in Core Animation, Programming, UIKit

Facebook’s London Mobile Forum 2.0

Scott Goodson of Facebook starting the discussions with developers

Scott Goodson of Facebook starting the discussions with developers in Hoxton, Shoreditch, London.

Last week I was fortunate to attend Facebook’s London Mobile Forum 2.0. This gathering of top London mobile developers and designers was a great chance to swap ideas and listen to a number of talks by Facebook, Big Nerd Ranch, Yammer, Bloom and Mozilla to name a few. The event was tiny with only 60 people in the room but it had many big players and it was great to talk to as many of them as possible, particularly at the free bar Facebook had laid on in the evening! So what mobile development secrets did we talk about?

Physics and Interactions

Well the first talk I attended was to do with creating playful interfaces, which was a popular one. With iOS 7, Apple has drawn the focus to playful animations and novel interactions that are based on physics and even have gone as far as embed that into UIKit. You only have to play around with the lock screen on an iPhone to see juicy physics in action. Try sliding the camera icon up half way and then slam it back down and watch it bounce back up like a rubber ballet hitting a stubborn tent pole. It’s easy to see how this can create more intuitive interfaces and importantly add familiar personality to an app. However I could have told you this when I went to WWDC last year at the unveiling of iOS 7 as UIKit Dynamics featured heavily in presentations, what’s interesting is that now these interactions are getting more and more complex and designers are finding it hard to convey these to developers, particularly custom bespoke interactions. Some designers and developers talked about the tension created with trying to recreate the exact “feel” of something a designer had created in After Effects. The outcome of the group was that it would be great if physics interactions could be prototyped in something similar to Interface Builder and used directly within code much like the gaming developer community has with Unity or other game tools.

One of the main reasons for using physics in your interface is that it make elements seem alive and give them more depth, detail and personality, almost like they can jump out of the screen; that users will instantly recognise it from a physical object and interact with it the same way. Something to think about is that is this just the interactive version of skeuomorphic design? When Steve Jobs stood on the stage to announce the iPad, he was a big proponent for gorgeous rich textures that made a shelf in iBooks come alive, drop shadows that added depth and visual cues that make you want to interact with it and turn the page. The reasons for adding “playful” physics sound suspiciously the same, however in the Q+A session it was mentioned that it’s more abstract and more natural for an interface to mimic physical objects as finger gestures impart their movement into an interface but I suppose there needs to be a careful balance between playful and over the top, to let it enhance rather than become the main feature much like drop shadows – if you notice it, it’s probably too much! If you make it behave too much like a physical object and it has buttons it’s probably¬†skeuomorphic.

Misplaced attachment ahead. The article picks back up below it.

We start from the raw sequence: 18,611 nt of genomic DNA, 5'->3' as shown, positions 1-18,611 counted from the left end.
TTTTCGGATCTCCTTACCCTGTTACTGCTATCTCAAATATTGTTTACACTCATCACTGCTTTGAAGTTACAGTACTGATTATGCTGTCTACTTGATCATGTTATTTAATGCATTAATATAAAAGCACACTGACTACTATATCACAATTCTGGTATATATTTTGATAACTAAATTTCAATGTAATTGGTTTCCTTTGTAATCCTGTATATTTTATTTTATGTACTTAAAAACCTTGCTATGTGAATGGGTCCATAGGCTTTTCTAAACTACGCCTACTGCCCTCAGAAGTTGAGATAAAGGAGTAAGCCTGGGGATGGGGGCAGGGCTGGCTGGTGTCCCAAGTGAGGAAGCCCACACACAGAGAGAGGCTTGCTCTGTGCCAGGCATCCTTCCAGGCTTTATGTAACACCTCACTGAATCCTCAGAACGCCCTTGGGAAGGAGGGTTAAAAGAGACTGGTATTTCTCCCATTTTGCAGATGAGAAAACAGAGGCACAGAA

Asynchronous UIKit

The second talk I attended was more of a insightful presentation from Facebook engineers on asynchronous UIKit. As you might be aware you should only implement the user interface on the main thread. Much of UIKit just isn’t built to work in a separate thread and will often crash if you try it but with advanced on-the-fly graphics, custom physics animations being part of most applications these days wouldn’t it be good if we could create parts of the interface in a separate thread taking advantage of the many cores now available on Apple devices? If we could it would potentially make an app much snappier and this is what Facebook has been experimenting with – chucking away much of the height-weight UIView’s (heavy as in UIResponder chain, layout method hooks, etc) in an app and replacing them with lighter nodes. The nodes are still backed with CALayers but composited together in separate threads. Slides from the event detailing this should be posted online by Facebook soon.

The London Mobile Forum 2.0 was a great event. There were many other talks and presentations packed into a day such as talks on API generation, hiring top talent and designing UI across platforms. I’ll try to post a link here when the talks are made available online.

 

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